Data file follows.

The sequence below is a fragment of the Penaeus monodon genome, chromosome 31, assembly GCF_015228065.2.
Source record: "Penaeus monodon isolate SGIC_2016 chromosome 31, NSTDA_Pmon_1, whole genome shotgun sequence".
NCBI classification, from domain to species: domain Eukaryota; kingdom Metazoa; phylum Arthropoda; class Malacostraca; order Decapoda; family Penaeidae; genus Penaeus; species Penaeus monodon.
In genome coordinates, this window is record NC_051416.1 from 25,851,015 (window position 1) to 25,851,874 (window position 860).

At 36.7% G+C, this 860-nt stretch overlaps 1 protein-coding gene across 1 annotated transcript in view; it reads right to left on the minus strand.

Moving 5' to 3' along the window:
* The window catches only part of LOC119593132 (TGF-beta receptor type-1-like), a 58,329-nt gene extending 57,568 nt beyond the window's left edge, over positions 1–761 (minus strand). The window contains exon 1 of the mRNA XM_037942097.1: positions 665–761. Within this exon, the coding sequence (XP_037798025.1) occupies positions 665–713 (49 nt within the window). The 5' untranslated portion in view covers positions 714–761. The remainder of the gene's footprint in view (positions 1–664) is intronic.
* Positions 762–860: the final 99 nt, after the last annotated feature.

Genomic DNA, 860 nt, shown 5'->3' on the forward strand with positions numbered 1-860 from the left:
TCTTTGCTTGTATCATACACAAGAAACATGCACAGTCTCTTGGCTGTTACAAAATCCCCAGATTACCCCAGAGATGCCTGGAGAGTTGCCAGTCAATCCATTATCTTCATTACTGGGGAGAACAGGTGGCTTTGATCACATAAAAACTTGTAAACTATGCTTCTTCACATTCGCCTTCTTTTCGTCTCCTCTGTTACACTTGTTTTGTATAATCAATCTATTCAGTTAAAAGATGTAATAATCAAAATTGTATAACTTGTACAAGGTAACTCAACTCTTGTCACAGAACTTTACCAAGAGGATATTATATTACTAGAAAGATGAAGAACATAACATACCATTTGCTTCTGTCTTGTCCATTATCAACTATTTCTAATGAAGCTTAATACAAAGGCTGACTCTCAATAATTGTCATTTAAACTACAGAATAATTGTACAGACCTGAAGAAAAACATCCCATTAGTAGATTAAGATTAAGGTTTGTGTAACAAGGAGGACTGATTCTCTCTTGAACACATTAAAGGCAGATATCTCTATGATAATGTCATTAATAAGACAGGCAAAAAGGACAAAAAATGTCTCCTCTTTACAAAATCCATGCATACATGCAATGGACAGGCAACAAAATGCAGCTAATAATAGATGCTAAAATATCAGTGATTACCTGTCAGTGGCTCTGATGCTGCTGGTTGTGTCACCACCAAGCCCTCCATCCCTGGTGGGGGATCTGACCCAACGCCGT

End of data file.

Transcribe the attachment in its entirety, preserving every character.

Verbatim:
The sequence below is a fragment of the Penaeus monodon genome, chromosome 31, assembly GCF_015228065.2.
Source record: "Penaeus monodon isolate SGIC_2016 chromosome 31, NSTDA_Pmon_1, whole genome shotgun sequence".
NCBI classification, from domain to species: domain Eukaryota; kingdom Metazoa; phylum Arthropoda; class Malacostraca; order Decapoda; family Penaeidae; genus Penaeus; species Penaeus monodon.
In genome coordinates, this window is record NC_051416.1 from 25,851,015 (window position 1) to 25,851,874 (window position 860).

At 36.7% G+C, this 860-nt stretch overlaps 1 protein-coding gene across 1 annotated transcript in view; it reads right to left on the minus strand.

Moving 5' to 3' along the window:
* The window catches only part of LOC119593132 (TGF-beta receptor type-1-like), a 58,329-nt gene extending 57,568 nt beyond the window's left edge, over positions 1–761 (minus strand). The window contains exon 1 of the mRNA XM_037942097.1: positions 665–761. Within this exon, the coding sequence (XP_037798025.1) occupies positions 665–713 (49 nt within the window). The 5' untranslated portion in view covers positions 714–761. The remainder of the gene's footprint in view (positions 1–664) is intronic.
* Positions 762–860: the final 99 nt, after the last annotated feature.

Genomic DNA, 860 nt, shown 5'->3' on the forward strand with positions numbered 1-860 from the left:
TCTTTGCTTGTATCATACACAAGAAACATGCACAGTCTCTTGGCTGTTACAAAATCCCCAGATTACCCCAGAGATGCCTGGAGAGTTGCCAGTCAATCCATTATCTTCATTACTGGGGAGAACAGGTGGCTTTGATCACATAAAAACTTGTAAACTATGCTTCTTCACATTCGCCTTCTTTTCGTCTCCTCTGTTACACTTGTTTTGTATAATCAATCTATTCAGTTAAAAGATGTAATAATCAAAATTGTATAACTTGTACAAGGTAACTCAACTCTTGTCACAGAACTTTACCAAGAGGATATTATATTACTAGAAAGATGAAGAACATAACATACCATTTGCTTCTGTCTTGTCCATTATCAACTATTTCTAATGAAGCTTAATACAAAGGCTGACTCTCAATAATTGTCATTTAAACTACAGAATAATTGTACAGACCTGAAGAAAAACATCCCATTAGTAGATTAAGATTAAGGTTTGTGTAACAAGGAGGACTGATTCTCTCTTGAACACATTAAAGGCAGATATCTCTATGATAATGTCATTAATAAGACAGGCAAAAAGGACAAAAAATGTCTCCTCTTTACAAAATCCATGCATACATGCAATGGACAGGCAACAAAATGCAGCTAATAATAGATGCTAAAATATCAGTGATTACCTGTCAGTGGCTCTGATGCTGCTGGTTGTGTCACCACCAAGCCCTCCATCCCTGGTGGGGGATCTGACCCAACGCCGT